How Does an Air Compressor Work?

how does an air compressor work

An air compressor’s main function is to convert electric power into pressurised air. When air is compressed, it becomes stronger, making it useful for different workshop applications or to power tools.

In an air compressor, air is stored under pressure. This compression creates energy which can be utilised to power pneumatic tools. Air compressors work by absorbing and circulating air, filtering it, and then returning it to the outlet at the desired pressure.

Compared to using a centralised power source, air compressors are much smaller in size and don’t require a massive motor to run. They’re also highly portable, quieter and more durable. Nearly all air compressors are powered by an electric motor or gas engine.

Today, air compressors are used anywhere where products are assembled and serviced, such as workshops, factories, auto mechanics or petrol stations and at home. By understanding how an air compressor works, you can better determine the right air compressor for the job. Here’s what you need to know!

What Are the Main Parts of an Air Compressor?

The basic components are:

  1. Drive: There are two types of drives – belt-driven or direct drive. A belt drive uses a moving belt to activate the system’s pump. In a direct drive system, the motor is attached directly to the crankshaft of the compressor. A belt drive is the most economical option whereas direct drive systems allow for smaller designs and fewer maintenance requirements.
  2. Pump: A pump uses the energy from the drive to absorb and compress the air, which is then sent through a tube into the storage tank.
  3. Storage Tank: Storage tanks serve as temporary storage by enabling you to use air when the compressor is not running. They also supply additional air to the system during periods of high usage. Storage tanks are equipped with a one-way valve (check valve) to stop compressed air from putting pressure on the pump. It acts as a butter to eliminate wear and tear to the pump and motor from continuous running.

What is a Rotary Screw Air Compressor?

Rotary screw air compressors are the most commonly used type of air compressor.

These machines have two interlocking helical rotors, male and female, which rotate in opposite directions to draw air in between them.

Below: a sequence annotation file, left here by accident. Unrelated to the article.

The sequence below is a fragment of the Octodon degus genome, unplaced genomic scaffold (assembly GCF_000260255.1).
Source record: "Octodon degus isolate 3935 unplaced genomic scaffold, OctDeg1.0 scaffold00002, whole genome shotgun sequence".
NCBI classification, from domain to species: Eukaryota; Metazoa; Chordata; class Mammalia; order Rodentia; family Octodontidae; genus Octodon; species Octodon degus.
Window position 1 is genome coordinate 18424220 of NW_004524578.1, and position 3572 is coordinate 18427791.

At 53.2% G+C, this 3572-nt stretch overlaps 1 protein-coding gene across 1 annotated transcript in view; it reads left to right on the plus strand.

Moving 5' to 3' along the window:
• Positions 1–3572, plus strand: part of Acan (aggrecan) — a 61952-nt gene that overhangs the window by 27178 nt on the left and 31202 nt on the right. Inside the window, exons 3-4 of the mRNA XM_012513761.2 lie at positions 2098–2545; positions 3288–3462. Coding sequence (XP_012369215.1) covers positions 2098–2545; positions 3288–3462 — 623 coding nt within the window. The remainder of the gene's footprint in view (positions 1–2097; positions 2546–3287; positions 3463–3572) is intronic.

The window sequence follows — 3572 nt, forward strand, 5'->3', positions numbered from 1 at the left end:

Air is then trapped between the rotors. As the screws turn, the pressure of the air increases as the space between the rotors decreases. The speed of this process can be adjusted according to the application in variable speed drive rotary compressors.

Rotary screw air compressors can also come with one screw. However, single-screw rotary types are rarely used for compressing air, as they’re seen more in refrigerant applications.

Best Uses: Designed for heavy-duty applications and can work at high speeds and large flow rates. If there’s a high demand for air in your workshop, rotary screw compressors can keep up without wasting energy or creating unnecessary noise.

What is the Difference Between Oil Free & Oil Lubricated Air Compressors?

Rotary screw compressors can either be oil-lubricated or oil-free.

Oil-lubricated compressors work by bathing the walls and bearings within the cylinder with oil. The oil also provides a hydraulic seal between the rotors to transfer mechanical energy.

In oil-free air compressors, male and female rotaries are controlled by timing gears to ensure they maintain alignment. These gears and their bearings need oil to work and are treated with lasting lubrication.

Whilst there is oil in an oil-free air compressor, the difference is that it’s separated from the compressed air side, making applications oil-free. The compression is done without oil, only air, enabling oil-free air compressors to be utilised in hospitals and within the food industry as there is no risk of oil contamination.

What is a Piston Air Compressor?

Piston air compressors are oil lubricated. They work by using the tool’s crankshaft to force air into the compression chamber. The crankshaft drives the piston closed before pushing the compressed air into the storage tank. As the piston opens again, more air is drawn into the tank.

Reciprocating piston air compressors contain the following parts:

  • • Crankshaft
  • • Piston
  • • Cylinder
  • • Connecting Rod
  • • Valve Head

There are two types of piston compressors, single-stage and dual. Single-stage uses a piston to compress the air in one stroke, a full rotation of the crankshaft. Dual-piston air compressors have two stages. The compressor uses one piston to compress air in a single stroke, before moving that compressed air to a smaller cylinder for a second stroke from a second piston, doubling the air pressure stored in the tank.

Contact the Air Compressor Experts

Express Compressors offer quality Australian air compressors and air dryer products that are specifically engineered for the Australian environment, so you know your compressed air equipment is built tough and will be guaranteed to perform under Australian conditions. If you would like more information about what air compressor would suit you, contact our team for expert advice.

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